Tens of thousands of former KBC Bank Ireland mortgage borrowers whose loans were sold to Bank of Ireland have been affected by an error that occurred after the transfers in February, which has resulted in the lender not filing monthly loan performance updates to the Central Credit Register (CCR).
The data gaps since February may affect borrowers’ ability to secure loans or credit elsewhere. However, the bank said that this is unlikely.
Bank of Ireland has told its new customers in letters issued recently that the problem occurred on the point of transfer, where the “start date” of the loan was incorrectly put into its systems. A spokesman for the bank said that it related to some 35,000 mortgage accounts, or about half of the KBC loans it acquired.
“As we were aware of this error, we did not submit the mortgage details to the CCR. This was to prevent incorrect credit information being reflected on your credit report,” the bank said in the letters. “As a result, we have not submitted information relating to your mortgage loan to the CCR for February or March 2023. We will continue to withhold monthly reporting until the error is fixed.”
Bank of Ireland told borrowers that if they believe the reporting gap may have affected a lender’s decision to provide fresh credit, they can contact the lender to inform them that the information on the CCR is not up to date and that the bank is in the process of correcting this.
“You can provide this letter as proof of our error and our intention to correct this gap as quickly as we can,” it said, adding that it apologised for the error.
Lenders operating in the State covering everything from hire purchase agreements to mortgages are obliged to submit payment information every month on loans of €500 or more to the CCR operated by the Central Bank.
The Bank of Ireland spokesman said the company had informed other lenders of the issue. “To date, we’ve had no confirmation of a loan application being impacted, but if any customer has a specific query, they can contact our team and we will support,” he said.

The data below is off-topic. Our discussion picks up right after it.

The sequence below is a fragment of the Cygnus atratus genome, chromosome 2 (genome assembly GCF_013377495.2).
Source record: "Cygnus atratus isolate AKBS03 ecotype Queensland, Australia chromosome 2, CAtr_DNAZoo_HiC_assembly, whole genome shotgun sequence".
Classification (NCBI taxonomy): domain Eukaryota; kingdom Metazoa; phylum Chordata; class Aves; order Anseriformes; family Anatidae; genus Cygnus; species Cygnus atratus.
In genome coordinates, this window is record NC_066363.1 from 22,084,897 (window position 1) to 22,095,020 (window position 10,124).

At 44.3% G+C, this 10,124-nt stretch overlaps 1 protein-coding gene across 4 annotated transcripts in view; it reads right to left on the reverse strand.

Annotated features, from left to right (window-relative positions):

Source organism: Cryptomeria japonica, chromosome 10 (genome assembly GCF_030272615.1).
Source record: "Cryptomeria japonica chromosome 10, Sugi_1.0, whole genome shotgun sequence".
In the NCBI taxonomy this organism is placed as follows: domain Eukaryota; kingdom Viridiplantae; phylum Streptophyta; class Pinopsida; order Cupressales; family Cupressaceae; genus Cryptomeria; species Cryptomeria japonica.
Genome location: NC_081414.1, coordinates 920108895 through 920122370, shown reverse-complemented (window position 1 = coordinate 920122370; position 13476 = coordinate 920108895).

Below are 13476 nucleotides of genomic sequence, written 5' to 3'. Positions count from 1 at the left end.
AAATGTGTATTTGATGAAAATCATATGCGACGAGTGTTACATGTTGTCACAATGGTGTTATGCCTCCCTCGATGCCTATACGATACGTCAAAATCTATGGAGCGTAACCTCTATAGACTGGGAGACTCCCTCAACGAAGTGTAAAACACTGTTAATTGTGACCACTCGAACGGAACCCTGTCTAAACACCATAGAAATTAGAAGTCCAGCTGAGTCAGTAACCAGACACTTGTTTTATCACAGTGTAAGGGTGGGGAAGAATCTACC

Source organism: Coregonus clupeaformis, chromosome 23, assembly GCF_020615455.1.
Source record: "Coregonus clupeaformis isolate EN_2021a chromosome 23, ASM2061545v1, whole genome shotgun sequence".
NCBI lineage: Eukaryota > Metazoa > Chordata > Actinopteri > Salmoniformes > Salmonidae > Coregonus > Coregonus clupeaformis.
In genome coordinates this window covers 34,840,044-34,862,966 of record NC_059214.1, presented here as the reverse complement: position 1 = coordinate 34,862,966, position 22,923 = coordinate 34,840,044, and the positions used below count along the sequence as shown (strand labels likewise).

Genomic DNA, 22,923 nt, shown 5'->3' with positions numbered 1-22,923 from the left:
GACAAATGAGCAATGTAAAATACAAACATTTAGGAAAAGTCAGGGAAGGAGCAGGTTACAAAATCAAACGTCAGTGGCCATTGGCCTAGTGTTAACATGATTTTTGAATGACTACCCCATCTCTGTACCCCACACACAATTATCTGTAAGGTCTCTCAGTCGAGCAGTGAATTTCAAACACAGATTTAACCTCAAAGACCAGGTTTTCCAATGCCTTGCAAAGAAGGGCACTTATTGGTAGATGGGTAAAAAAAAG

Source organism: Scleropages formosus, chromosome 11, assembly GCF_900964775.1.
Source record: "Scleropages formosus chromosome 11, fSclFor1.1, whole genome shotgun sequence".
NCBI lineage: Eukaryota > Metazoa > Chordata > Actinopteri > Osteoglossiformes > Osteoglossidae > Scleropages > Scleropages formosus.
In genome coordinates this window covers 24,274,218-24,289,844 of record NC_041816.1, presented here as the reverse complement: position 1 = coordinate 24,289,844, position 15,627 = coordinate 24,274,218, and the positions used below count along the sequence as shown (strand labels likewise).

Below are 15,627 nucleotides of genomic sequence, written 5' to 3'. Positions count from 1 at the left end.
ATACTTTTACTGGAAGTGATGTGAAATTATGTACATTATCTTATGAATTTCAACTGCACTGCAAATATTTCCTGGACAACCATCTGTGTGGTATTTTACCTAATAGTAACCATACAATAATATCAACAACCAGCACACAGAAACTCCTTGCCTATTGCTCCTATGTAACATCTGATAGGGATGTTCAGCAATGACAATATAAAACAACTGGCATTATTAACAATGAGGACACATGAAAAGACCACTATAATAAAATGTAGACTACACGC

“We are updating the records as a priority and will write to customers again when it is resolved, which is expected in the next few weeks.”
The loan deal follows Belgian financial services giant KBC Group’s decision two years ago to exit the Irish market, weeks after the only other non-Irish-owned retail bank in the Republic, Ulster Bank, revealed that it was winding down.
Bank of Ireland acquired €7.6 billion of performing mortgages, €100 million of mainly performing personal and consumer loans, €200 million of non-performing mortgages and €1.8 billion of deposits as part of the deal.
News of the data error comes a year after Bank of Ireland was fined €463,000 by the Data Protection Commission (DPC) after an investigation found 47,000 customer accounts were accidentally altered in such a way it could have damaged their credit ratings and prevented them from getting loans.
Between November 2018 and June 2019, the DPC received 22 breach notifications from Bank of Ireland in relation to incorrect data the bank was sending to the CCR. In total, 19 of these incidents met the definition of “personal data breach”.
In some cases, incorrect data was added to a customer’s file to indicate they were “in financial distress” when they were not. It took the bank over a year and a half from the date of first becoming aware of the breach to provide the DPC with a final update on the number of individuals affected, the regulator said at the time of the fine. Some 27,400 mortgage accounts were affected by the error.